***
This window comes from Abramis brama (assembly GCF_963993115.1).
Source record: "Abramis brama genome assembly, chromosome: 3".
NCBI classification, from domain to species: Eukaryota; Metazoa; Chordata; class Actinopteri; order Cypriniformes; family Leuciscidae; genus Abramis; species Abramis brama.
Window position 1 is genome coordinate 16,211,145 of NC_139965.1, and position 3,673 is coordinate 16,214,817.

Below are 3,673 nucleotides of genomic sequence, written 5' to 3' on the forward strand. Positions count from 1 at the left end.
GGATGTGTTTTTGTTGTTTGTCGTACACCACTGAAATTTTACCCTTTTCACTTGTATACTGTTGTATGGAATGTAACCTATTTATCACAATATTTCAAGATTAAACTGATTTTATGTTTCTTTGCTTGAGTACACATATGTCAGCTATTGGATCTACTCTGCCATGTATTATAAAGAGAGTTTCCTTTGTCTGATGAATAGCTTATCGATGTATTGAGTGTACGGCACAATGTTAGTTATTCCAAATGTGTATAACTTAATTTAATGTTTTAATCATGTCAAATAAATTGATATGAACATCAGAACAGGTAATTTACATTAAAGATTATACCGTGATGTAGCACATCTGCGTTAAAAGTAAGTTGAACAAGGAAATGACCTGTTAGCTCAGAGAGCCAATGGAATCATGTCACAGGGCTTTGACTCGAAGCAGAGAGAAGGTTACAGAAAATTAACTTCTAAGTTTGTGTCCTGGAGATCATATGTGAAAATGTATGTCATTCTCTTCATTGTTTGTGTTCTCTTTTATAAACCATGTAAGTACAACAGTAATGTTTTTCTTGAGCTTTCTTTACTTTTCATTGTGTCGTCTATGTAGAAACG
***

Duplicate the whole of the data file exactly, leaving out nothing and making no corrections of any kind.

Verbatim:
This window comes from Abramis brama (assembly GCF_963993115.1).
Source record: "Abramis brama genome assembly, chromosome: 3".
NCBI classification, from domain to species: Eukaryota; Metazoa; Chordata; class Actinopteri; order Cypriniformes; family Leuciscidae; genus Abramis; species Abramis brama.
Window position 1 is genome coordinate 16,211,145 of NC_139965.1, and position 3,673 is coordinate 16,214,817.

Below are 3,673 nucleotides of genomic sequence, written 5' to 3' on the forward strand. Positions count from 1 at the left end.
GGATGTGTTTTTGTTGTTTGTCGTACACCACTGAAATTTTACCCTTTTCACTTGTATACTGTTGTATGGAATGTAACCTATTTATCACAATATTTCAAGATTAAACTGATTTTATGTTTCTTTGCTTGAGTACACATATGTCAGCTATTGGATCTACTCTGCCATGTATTATAAAGAGAGTTTCCTTTGTCTGATGAATAGCTTATCGATGTATTGAGTGTACGGCACAATGTTAGTTATTCCAAATGTGTATAACTTAATTTAATGTTTTAATCATGTCAAATAAATTGATATGAACATCAGAACAGGTAATTTACATTAAAGATTATACCGTGATGTAGCACATCTGCGTTAAAAGTAAGTTGAACAAGGAAATGACCTGTTAGCTCAGAGAGCCAATGGAATCATGTCACAGGGCTTTGACTCGAAGCAGAGAGAAGGTTACAGAAAATTAACTTCTAAGTTTGTGTCCTGGAGATCATATGTGAAAATGTATGTCATTCTCTTCATTGTTTGTGTTCTCTTTTATAAACCATGTAAGTACAACAGTAATGTTTTTCTTGAGCTTTCTTTACTTTTCATTGTGTCGTCTATGTAGAAACG